You’ve got to hand it to Sir Richard Branson, he knows how to make a bob or two. If the potential takeover by Clydesdale and Yorkshire Bank (CYBG) for Virgin Money comes off, Branson will have pulled off one of his best ever deals.
He will have a stake in the new bank worth about £560million. On top of that, his Virgin empire will collect fees from allowing the Virgin Money brand name to be used by the enlarged bank.
The Virgin Money share price is below the tentative offer price but, even so, it’s still an excellent return for Branson and his fellow shareholders.
Virgin Money has been around for only 23 years, in which time it has attracted around 3.3m customers and 3 per cent of all mortgages. Not bad for a virgin.
Money man: If the potential takeover by Clydesdale and Yorkshire Bank for Virgin Money comes off, Sir Richard Branson will have pulled off one of his best ever deals
It was the financial crash which gave Virgin Money its lucky break as Branson beat off rivals to buy the remnants of Northern Rock for £747million from the then chancellor Gordon Brown, himself desperate to do a fast sale to stave off a full taxpayer rescue.
The proposed takeover is also good for the bigger but less visible Clydesdale and Yorkshire, which has gone through many guises over the past few decades.
By coming together, Scotland’s third-largest bank would have serious clout with 6m customers, assets of £70billion, 240-plus branches and 5 per cent of all mortgages.
Both have a similar approach to growing SME business and advanced digital strategies. Without being too unkind to Clydesdale, having the more glamorous Virgin name ups the ante too.
The more pertinent question is whether such a merger would be best for customers, particularly in lending to SMEs where there is already too little competition.
There is a strong case for having a couple of bigger challengers banks which can shake-up retail banking, still dominated by the High Street’s gang of four with around 80 per cent of the market.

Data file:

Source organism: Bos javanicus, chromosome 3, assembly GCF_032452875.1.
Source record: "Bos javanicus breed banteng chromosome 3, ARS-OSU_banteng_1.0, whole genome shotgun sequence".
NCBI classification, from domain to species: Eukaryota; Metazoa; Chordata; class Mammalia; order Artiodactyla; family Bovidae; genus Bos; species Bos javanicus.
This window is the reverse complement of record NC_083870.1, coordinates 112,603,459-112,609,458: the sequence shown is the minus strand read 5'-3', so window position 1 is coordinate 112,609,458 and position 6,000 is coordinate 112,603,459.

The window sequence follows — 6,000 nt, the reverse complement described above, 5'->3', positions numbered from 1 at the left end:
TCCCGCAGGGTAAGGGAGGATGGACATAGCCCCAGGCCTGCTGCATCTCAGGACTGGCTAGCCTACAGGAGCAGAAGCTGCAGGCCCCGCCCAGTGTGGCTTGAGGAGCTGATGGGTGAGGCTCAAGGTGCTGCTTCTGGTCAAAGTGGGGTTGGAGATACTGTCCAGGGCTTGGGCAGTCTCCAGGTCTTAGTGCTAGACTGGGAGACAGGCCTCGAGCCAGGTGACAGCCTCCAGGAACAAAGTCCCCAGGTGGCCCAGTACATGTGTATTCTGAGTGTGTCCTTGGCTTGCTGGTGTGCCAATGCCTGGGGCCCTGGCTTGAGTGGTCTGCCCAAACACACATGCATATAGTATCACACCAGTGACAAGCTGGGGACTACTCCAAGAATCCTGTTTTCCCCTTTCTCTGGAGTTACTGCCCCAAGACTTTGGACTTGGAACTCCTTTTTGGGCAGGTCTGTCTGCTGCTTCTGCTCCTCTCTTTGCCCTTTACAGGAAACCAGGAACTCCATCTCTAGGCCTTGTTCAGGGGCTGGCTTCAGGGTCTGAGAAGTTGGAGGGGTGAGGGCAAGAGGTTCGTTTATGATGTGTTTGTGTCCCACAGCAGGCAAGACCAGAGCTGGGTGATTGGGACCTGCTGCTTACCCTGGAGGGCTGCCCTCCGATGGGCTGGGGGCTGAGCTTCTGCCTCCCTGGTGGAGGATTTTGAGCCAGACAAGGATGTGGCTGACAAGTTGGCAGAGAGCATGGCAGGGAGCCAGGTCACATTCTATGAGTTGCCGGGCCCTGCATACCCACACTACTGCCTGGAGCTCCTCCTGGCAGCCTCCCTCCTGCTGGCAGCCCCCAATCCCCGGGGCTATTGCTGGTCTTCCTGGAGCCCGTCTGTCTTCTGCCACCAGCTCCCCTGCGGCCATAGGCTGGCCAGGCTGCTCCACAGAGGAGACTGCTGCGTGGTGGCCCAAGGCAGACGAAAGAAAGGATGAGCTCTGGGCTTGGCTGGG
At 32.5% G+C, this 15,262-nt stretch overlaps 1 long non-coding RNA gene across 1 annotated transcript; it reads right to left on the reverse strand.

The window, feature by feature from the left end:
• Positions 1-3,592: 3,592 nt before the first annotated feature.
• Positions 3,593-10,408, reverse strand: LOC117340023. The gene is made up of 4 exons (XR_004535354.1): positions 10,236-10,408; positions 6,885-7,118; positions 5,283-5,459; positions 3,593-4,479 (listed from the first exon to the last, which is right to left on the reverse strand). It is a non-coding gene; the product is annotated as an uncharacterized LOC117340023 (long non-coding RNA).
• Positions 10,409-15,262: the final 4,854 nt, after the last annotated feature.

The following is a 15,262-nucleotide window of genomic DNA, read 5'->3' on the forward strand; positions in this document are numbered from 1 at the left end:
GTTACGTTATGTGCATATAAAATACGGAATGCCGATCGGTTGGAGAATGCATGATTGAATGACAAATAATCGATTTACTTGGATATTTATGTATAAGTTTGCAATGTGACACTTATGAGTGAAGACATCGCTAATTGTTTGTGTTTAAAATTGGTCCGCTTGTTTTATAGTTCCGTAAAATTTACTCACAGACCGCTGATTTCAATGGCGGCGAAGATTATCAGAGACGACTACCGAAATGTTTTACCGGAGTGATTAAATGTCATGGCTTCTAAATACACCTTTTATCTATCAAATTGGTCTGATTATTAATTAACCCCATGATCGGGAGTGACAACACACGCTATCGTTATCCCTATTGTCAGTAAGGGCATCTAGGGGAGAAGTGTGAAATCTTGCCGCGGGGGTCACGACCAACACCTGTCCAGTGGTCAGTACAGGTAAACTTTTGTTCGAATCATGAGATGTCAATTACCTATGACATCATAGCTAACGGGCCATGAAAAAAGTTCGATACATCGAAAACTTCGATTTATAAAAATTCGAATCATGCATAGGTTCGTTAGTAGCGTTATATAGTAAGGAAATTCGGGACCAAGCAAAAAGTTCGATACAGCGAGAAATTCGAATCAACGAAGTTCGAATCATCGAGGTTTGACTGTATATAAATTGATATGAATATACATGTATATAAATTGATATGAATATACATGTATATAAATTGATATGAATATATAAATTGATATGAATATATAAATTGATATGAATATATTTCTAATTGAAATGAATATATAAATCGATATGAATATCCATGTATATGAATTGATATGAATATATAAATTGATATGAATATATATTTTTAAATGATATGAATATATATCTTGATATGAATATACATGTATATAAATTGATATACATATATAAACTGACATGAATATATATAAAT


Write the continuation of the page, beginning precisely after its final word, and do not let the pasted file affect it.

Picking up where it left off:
The gang of four already have cost advantages, so a beefed-up Virgin brand could improve competition for customers in products and costs rather than decrease it.
There are some disadvantages to merging two banks, most notably IT integration, as the TSB fiasco showed so vividly. It’s likely there will be some jobs lost.
Yorkshire is based in Leeds and is an important local employer, while Virgin’s HQ is in Newcastle.
But the regulators and politicians – who have been banging on about more banking competition – are unlikely to have any worries about such a tie-up.
They’ll take the view that the UK is best served by having four big banks and a couple of muscly competitors – such as a new Virgin Money and Santander – rather than smaller rivals each fighting to take bites out of the big four.
CYBG has until next month to decide whether to go ahead with a formal offer for Virgin Money.
It had better be quick, as its approach – which some say is too low – may flush out other bidders keen to get into the UK banking market, which still has some of the highest margins in Europe.
As Branson owns over a third of the shares, the decision on whether to accept an offer or not will be his call. What has not been mentioned yet is the future of Virgin Money’s chief executive, the brilliant Jayne-Anne Gadhia.
Will she stay or will she go? Is there room for both her and David Duffy, CYBG boss?
Shareholders should be told.
It’s taken five offers and a mighty tussle but Japan’s Takeda Pharmaceutical has finally thrashed out a deal for drug maker, Shire, with a knockout £46billion offer.
Chairman Susan Kilsby was right to take Takeda to the wire to get a higher price as the takeover propels it into the global league of drugs players, particularly in the US. Such generosity comes at a price.
Kilsby has promised as part of the deal to take $1.4billion out of costs, reduce debt, cut jobs and the research budget.
This may not sound like a great start. Savings are equal to about a tenth of Shire’s sales.
But Takeda’s boss Christophe Weber wants Shire precisely because of its cancer, stomach and brain drug portfolios and says he is determined to keep the drug pipeline well-watered.
He is also confident that debt can be brought down over the next few years.
It’s not known if Kilsby will stay on, but investors should be grateful she got Shire off the ground.